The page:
The sensei clapped his hands loudly — “Yame!” (“Stop!”) — and the entire dojo went silent.
We all gathered and sat as our sensei strode to the front of the hall. He motioned to one of the larger brown belts in the room to assume a fighting stance, and then pointed to Laurie to stand opposite.
Were it not for everyone’s serious demeanor, I would have burst into laughter. Laurie could not have been more than 5 feet tall, a thin wisp of a girl. Seeing her assume a fighting stance opposite a tall, muscular brown belt seemed ludicrous. Barry was well over six feet and all muscle; he probably outweighed her by a hundred pounds and had been training for nearly five years, while Laurie had only joined the dojo six months earlier.
She had first walked into the dojo with some twenty other female students from Pitt University in response to an ad in the college newspaper. There had been a spate of rapes and attacks in and around the campus, targeting young female college students, and our sensei, who was Pitt’s head of security, felt a responsibility to do something about it. He developed a six-month course teaching young women with no previous experience to defend themselves, and he had asked for volunteers to help train them. Fascinated by the short timeline, I volunteered.
On the first day of the course, Laurie was asked to step to the front and defend herself against the same brown belt: Barry. She stood opposite him, a look of terror on her face as he thundered across the room full-force. To her credit, she tried to hit him, but the blows glanced off him, and he picked her up and tossed her effortlessly onto the mat.
“If this were an actual, attacker, it would have been over before it began, and you would be in the hospital or morgue,” our sensei said. “We are going to spend the next six months teaching you how to change that outcome fundamentally, so that your assailant ends up in the hospital, or better yet never attacks you at all.”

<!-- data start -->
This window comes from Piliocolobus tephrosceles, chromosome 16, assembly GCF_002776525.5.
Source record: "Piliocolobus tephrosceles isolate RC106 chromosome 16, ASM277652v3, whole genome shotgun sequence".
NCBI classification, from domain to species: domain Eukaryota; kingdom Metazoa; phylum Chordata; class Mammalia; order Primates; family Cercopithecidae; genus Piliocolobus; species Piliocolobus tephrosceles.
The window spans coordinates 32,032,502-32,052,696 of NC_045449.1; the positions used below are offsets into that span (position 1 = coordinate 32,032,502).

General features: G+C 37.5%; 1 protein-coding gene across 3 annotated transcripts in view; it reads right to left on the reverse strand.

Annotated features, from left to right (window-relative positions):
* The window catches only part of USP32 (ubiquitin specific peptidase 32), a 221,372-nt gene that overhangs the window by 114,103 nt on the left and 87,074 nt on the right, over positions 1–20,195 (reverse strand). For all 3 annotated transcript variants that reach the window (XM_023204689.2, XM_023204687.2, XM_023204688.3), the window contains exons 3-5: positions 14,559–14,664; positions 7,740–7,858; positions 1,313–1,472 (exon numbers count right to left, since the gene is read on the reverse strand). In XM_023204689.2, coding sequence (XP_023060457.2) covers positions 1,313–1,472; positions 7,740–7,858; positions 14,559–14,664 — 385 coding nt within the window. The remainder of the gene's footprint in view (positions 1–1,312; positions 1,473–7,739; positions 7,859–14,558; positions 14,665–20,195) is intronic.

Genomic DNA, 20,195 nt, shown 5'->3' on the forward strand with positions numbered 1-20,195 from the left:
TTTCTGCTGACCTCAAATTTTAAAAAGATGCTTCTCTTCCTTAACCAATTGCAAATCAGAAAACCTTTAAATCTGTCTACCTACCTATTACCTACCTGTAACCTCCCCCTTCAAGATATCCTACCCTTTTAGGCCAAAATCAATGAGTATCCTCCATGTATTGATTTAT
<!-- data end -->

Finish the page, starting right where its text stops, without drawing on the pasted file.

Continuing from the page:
Six months later, I watched them standing opposite each other, and it seemed the scene was about to repeat itself. But this time, as Barry let out a roar and charged across the floor, I sensed the hint of a smile on Laurie’s face. Just as he reached her, she deftly stepped out of the way, throwing her foot out, and collapsed the back of his leg with her foot. He crashed to the ground and she pressed on the sciatic nerve inside his thigh, one of the most painful pressure points in the body. He slammed his hand down repeatedly on the mat, signifying his submission.
How does a 110-pound girl learn to overpower a third-degree brown belt in six months?
This week’s portion of Korach contains a valuable lesson in overcoming and resolving conflict.
Korach, at face value, is a disgruntled cousin of Moshe with a penchant for cynical politics. He mounts a rebellion that nearly results in the destruction of the entire Jewish people (Bamidbar 16:21). Moshe proposes an amicable solution: let all those who desire the priestly leadership offer incense in the morning, and allow G-d to make clear who is chosen.
But although this proposal seems a healthy way to resolve the conflict, something goes wrong. Korach, instead of acquiescing, spends the night recruiting people to his cause, subsequently gathering the entire congregation against Moshe and Aaron.
At this point Hashem intervenes. In fulfillment of Moshe’s prediction, the earth opens up and swallow Korach and those closest to him. Then the 250 followers who had offered up incense that morning were consumed by a heavenly fire.